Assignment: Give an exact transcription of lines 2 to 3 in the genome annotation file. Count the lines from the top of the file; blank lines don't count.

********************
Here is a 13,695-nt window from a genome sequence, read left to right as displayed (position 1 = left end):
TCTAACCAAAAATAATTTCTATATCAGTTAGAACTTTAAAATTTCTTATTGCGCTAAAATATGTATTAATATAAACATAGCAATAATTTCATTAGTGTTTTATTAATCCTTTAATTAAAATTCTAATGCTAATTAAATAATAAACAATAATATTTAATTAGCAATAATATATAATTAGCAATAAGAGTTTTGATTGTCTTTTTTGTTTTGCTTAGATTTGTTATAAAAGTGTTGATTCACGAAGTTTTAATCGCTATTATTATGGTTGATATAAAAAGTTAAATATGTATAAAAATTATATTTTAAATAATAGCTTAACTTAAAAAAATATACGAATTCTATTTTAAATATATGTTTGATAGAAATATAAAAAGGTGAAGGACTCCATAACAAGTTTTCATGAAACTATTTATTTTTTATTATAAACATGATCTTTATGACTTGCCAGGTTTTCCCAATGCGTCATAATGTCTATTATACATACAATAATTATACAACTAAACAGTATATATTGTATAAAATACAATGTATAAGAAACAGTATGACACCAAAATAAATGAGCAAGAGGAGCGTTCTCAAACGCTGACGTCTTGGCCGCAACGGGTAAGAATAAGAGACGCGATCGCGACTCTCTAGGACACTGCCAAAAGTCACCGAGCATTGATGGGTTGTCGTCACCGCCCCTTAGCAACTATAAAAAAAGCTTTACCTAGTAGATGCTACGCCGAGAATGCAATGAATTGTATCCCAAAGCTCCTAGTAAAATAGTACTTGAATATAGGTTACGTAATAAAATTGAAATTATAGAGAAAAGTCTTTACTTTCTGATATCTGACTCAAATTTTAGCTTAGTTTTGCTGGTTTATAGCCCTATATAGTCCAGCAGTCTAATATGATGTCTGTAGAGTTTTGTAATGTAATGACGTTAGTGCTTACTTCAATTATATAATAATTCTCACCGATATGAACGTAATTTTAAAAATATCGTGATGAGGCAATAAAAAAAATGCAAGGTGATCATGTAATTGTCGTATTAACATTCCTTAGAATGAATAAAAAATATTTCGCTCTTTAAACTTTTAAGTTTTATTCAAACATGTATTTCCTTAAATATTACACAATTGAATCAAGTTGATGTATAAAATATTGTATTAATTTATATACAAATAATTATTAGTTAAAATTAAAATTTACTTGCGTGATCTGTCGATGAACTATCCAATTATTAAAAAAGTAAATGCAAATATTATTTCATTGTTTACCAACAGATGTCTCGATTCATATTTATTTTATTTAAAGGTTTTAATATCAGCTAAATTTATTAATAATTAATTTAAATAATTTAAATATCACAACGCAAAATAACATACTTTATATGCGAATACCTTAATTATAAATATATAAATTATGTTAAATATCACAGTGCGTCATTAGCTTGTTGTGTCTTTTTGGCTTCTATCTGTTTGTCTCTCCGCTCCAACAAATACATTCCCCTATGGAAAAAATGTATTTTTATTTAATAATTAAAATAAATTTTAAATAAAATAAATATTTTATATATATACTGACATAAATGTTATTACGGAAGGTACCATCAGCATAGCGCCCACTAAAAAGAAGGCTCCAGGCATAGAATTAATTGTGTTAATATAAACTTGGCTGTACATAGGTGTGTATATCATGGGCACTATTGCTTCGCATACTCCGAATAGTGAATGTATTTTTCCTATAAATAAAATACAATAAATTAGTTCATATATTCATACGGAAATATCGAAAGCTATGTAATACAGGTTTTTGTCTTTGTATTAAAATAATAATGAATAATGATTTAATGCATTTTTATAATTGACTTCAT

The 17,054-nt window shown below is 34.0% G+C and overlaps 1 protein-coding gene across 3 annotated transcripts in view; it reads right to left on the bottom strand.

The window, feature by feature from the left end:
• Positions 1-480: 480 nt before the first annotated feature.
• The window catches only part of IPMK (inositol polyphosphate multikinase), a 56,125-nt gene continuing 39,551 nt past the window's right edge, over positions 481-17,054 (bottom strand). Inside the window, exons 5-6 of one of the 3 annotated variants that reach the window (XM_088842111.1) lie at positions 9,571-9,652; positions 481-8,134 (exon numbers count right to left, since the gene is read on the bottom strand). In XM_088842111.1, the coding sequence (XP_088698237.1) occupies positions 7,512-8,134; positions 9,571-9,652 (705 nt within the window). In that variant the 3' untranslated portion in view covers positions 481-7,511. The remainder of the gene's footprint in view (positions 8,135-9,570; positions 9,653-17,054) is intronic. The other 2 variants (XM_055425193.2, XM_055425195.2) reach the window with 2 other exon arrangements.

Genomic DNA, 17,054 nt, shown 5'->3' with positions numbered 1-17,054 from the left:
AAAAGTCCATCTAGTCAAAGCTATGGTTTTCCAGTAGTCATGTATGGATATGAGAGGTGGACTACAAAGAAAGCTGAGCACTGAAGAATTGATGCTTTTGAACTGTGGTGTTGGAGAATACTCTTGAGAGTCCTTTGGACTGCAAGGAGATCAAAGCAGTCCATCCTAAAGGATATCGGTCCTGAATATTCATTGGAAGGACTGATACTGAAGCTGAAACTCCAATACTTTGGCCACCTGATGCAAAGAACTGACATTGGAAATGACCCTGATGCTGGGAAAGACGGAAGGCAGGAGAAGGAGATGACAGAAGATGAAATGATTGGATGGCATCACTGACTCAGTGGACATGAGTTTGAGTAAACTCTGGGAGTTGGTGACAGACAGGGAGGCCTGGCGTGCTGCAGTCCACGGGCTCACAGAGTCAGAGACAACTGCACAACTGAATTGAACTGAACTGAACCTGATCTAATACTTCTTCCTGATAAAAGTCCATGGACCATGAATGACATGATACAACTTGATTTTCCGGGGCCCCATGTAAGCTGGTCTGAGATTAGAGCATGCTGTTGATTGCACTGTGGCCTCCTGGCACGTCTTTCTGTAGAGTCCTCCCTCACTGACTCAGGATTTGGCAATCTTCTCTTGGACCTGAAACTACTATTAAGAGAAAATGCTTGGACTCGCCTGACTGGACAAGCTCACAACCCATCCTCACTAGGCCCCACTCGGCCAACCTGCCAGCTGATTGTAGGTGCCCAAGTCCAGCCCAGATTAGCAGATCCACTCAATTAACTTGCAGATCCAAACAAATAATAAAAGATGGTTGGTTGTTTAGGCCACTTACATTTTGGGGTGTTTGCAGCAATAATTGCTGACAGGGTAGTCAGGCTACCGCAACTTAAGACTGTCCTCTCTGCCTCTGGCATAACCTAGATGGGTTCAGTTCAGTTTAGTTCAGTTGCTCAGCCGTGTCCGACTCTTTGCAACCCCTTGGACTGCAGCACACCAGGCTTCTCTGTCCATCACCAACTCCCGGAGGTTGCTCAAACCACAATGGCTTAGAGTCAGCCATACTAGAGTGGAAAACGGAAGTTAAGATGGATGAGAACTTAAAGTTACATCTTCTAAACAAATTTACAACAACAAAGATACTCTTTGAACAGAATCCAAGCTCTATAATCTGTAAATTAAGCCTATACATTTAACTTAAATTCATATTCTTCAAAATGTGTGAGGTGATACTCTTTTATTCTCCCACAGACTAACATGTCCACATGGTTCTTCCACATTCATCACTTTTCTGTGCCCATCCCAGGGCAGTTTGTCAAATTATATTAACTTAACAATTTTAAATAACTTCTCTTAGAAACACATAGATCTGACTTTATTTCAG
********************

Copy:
TCTAACCAAAAATAATTTCTATATCAGTTAGAACTTTAAAATTTCTTATTGCGCTAAAATATGTATTAATATAAACATAGCAATAATTTCATTAGTGTTTTATTAATCCTTTAATTAAAATTCTAATGCTAATTAAATAATAAACAATAATATTTAATTAGCAATAATATATAATTAGCAATAAGAGTTTTGATTGTCTTTTTTGTTTTGCTTAGATTTGTTATAAAAGTGTTGATTCACGAAGTTTTAATCGCTATTATTATGGTTGATATAAAAAGTTAAATATGTATAAAAATTATATTTTAAATAATAGCTTAACTTAAAAAAATATACGAATTCTATTTTAAATATATGTTTGATAGAAATATAAAAAGGTGAAGGACTCCATAACAAGTTTTCATGAAACTATTTATTTTTTATTATAAACATGATCTTTATGACTTGCCAGGTTTTCCCAATGCGTCATAATGTCTATTATACATACAATAATTATACAACTAAACAGTATATATTGTATAAAATACAATGTATAAGAAACAGTATGACACCAAAATAAATGAGCAAGAGGAGCGTTCTCAAACGCTGACGTCTTGGCCGCAACGGGTAAGAATAAGAGACGCGATCGCGACTCTCTAGGACACTGCCAAAAGTCACCGAGCATTGATGGGTTGTCGTCACCGCCCCTTAGCAACTATAAAAAAAGCTTTACCTAGTAGATGCTACGCCGAGAATGCAATGAATTGTATCCCAAAGCTCCTAGTAAAATAGTACTTGAATATAGGTTACGTAATAAAATTGAAATTATAGAGAAAAGTCTTTACTTTCTGATATCTGACTCAAATTTTAGCTTAGTTTTGCTGGTTTATAGCCCTATATAGTCCAGCAGTCTAATATGATGTCTGTAGAGTTTTGTAATGTAATGACGTTAGTGCTTACTTCAATTATATAATAATTCTCACCGATATGAACGTAATTTTAAAAATATCGTGATGAGGCAATAAAAAAAATGCAAGGTGATCATGTAATTGTCGTATTAACATTCCTTAGAATGAATAAAAAATATTTCGCTCTTTAAACTTTTAAGTTTTATTCAAACATGTATTTCCTTAAATATTACACAATTGAATCAAGTTGATGTATAAAATATTGTATTAATTTATATACAAATAATTATTAGTTAAAATTAAAATTTACTTGCGTGATCTGTCGATGAACTATCCAATTATTAAAAAAGTAAATGCAAATATTATTTCATTGTTTACCAACAGATGTCTCGATTCATATTTATTTTATTTAAAGGTTTTAATATCAGCTAAATTTATTAATAATTAATTTAAATAATTTAAATATCACAACGCAAAATAACATACTTTATATGCGAATACCTTAATTATAAATATATAAATTATGTTAAATATCACAGTGCGTCATTAGCTTGTTGTGTCTTTTTGGCTTCTATCTGTTTGTCTCTCCGCTCCAACAAATACATTCCCCTATGGAAAAAATGTATTTTTATTTAATAATTAAAATAAATTTTAAATAAAATAAATATTTTATATATATACTGACATAAATGTTATTACGGAAGGTACCATCAGCATAGCGCCCACTAAAAAGAAGGCTCCAGGCATAGAATTAATTGTGTTAATATAAACTTGGCTGTACATAGGTGTGTATATCATGGGCACTATTGCTTCGCATACTCCGAATAGTGAATGTATTTTTCCTATAAATAAAATACAATAAATTAGTTCATATATTCATACGGAAATATCGAAAGCTATGTAATACAGGTTTTTGTCTTTGTATTAAAATAATAATGAATAATGATTTAATGCATTTTTATAATTGACTTCAT

The 17,054-nt window shown below is 34.0% G+C and overlaps 1 protein-coding gene across 3 annotated transcripts in view; it reads right to left on the bottom strand.